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Revealing the Gag Itinerary: How HIV is Transmitted One Cell at a Time

image of cells
When mouse gut has the ARNT (a nuclear transporter) gene expressed, the CYP1A1 gene expression goes up, and phytochemicals in the diet are inactivated and removed from circulation. When ARNT expression is missing from the gut, phytochemicals circulate and CYP1A1 expression rises in all other mouse tissues.

Although person-to-person transmission of HIV has been well understood for years, researchers are still trying to figure out exactly how the virus moves from one cell to another. Researchers have delineated the steps and key players involved in the generation of HIV particles inside infected (host) cells. However, the precise location of virus assembly inside these cells and the route the virus takes to reach the cell surface before it is released to infect other cells are still matters of heated debate.

A protein called Gag is indispensable for the assembly of HIV particles and plays a role in forming connections between infected and uninfected cells. When a person is infected by HIV, the first cells the virus invades are immune cells called macrophages. These cells, which can be developed from white blood cells in the laboratory, are frequently used to study the nature of HIV-1 assembly. Previously, researchers observed "newborn" viruses in bubble-shaped sacs called endosomes, which are normally used to transport large molecules between specific sites inside a cell. However, the itinerary of HIV trafficking inside macrophages is poorly understood.

In an attempt to shed light on this matter, Eric O. Freed, Ph.D., Head of the Virus-Cell Interaction Section of NCI's HIV Drug Resistance Program, and Karine Gousset, a Post-Doctoral Fellow in the program, conducted a study with collaborators from the University of Michigan and NCI’s AIDS Vaccine and Advanced Technology programs at SAIC-Frederick, Inc. The results of their work were recently published in PLoS Pathogens.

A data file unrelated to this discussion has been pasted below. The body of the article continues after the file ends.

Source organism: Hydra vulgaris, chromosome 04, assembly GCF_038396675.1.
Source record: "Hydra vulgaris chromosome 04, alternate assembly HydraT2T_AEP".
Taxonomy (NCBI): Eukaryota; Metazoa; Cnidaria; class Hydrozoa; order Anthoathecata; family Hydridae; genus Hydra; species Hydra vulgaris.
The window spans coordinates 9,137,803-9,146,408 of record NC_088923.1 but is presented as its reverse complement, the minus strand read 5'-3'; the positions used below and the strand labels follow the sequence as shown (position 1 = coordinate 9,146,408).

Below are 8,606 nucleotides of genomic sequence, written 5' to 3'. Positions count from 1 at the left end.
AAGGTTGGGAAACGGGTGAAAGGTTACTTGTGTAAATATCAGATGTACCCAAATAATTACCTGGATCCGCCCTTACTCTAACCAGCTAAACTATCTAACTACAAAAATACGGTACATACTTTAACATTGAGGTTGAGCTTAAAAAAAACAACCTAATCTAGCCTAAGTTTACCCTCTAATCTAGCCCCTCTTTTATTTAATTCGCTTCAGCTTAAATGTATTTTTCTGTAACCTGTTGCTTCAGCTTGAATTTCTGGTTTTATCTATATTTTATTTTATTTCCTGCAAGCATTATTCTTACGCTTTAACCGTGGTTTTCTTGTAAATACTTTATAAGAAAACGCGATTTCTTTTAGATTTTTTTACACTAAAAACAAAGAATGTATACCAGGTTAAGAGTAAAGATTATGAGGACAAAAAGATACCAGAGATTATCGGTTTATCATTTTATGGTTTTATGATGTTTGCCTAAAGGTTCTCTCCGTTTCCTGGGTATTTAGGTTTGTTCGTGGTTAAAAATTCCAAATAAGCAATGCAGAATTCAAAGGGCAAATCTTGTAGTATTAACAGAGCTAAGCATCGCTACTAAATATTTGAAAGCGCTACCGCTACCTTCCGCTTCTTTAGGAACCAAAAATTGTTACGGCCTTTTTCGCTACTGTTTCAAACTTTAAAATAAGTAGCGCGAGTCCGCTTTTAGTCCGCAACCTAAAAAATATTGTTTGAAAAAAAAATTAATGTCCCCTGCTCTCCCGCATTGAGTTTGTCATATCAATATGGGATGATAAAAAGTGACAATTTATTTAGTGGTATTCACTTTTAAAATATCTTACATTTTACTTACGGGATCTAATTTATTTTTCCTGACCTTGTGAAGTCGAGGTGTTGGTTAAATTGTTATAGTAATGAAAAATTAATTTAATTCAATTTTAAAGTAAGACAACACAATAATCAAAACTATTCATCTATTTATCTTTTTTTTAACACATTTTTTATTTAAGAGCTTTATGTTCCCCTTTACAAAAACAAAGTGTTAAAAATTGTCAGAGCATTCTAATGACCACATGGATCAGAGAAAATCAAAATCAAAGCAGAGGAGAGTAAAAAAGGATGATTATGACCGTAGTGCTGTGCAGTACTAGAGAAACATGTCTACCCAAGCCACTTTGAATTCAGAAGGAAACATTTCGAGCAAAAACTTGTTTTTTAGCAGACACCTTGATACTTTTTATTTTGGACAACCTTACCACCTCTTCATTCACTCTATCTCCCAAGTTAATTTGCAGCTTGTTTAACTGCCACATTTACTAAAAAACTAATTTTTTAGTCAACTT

To visualize trafficking of Gag proteins in real time, Freed and colleagues inserted a small molecular tag—tetracysteine (TC)—into the HIV-1 Gag protein. A cellular stain that becomes fluorescent upon binding to the TC tag was applied so that Gag's position could be tracked by fluorescence microscopy. It was determined that Gag accumulates at the cell membrane and in compartments in the interior of infected macrophages. Remarkably, when uninfected macrophages or T cells were added, the researchers were able to observe migration of fluorescent Gag to the points of cell-cell contact, so called "virological synapses." Electron microscopy analysis demonstrated budding of viral particles at the synapse.

Recent work suggested that one of the four components of Gag the MA domain regulates targeting of nascent viruses to the plasma mem-brane of the host cell. In their present study, the authors confirmed that the MA domain of Gag is required for its recruitment to the synapse. Surprisingly, Gag proteins do not move about in an infected cell unless the cell is engaged in active contact with an uninfected cell. Once it arrives at the synapse, Gag can be seen moving along the surface of the macrophage.

This study demonstrates that HIV-1 particles are retained in internal reservoirs from which they can be rapidly released at opportune times, such as when contact is established with uninfected cells. The TC system provides an efficient way of observing Gag trafficking in living cells without disrupting the normal virus assembly and release and is likely to become an important tool in identifying molecular clues for HIV-1 trafficking within and between cells. The results of this study may set the groundwork for the development of new HIV treatments based on interruption of intracellular viral trafficking.

Gousset K, Ablan SD, Coren LV, Ono A, Soheilian F, Nagashima K, Ott DE, Freed EO. Real-time visualization of HIV-1 GAG trafficking in infected macrophages. PLoS Pathog 4(3): e1000015, 2008.

Note: All questions should be directed to Donna Kerrigan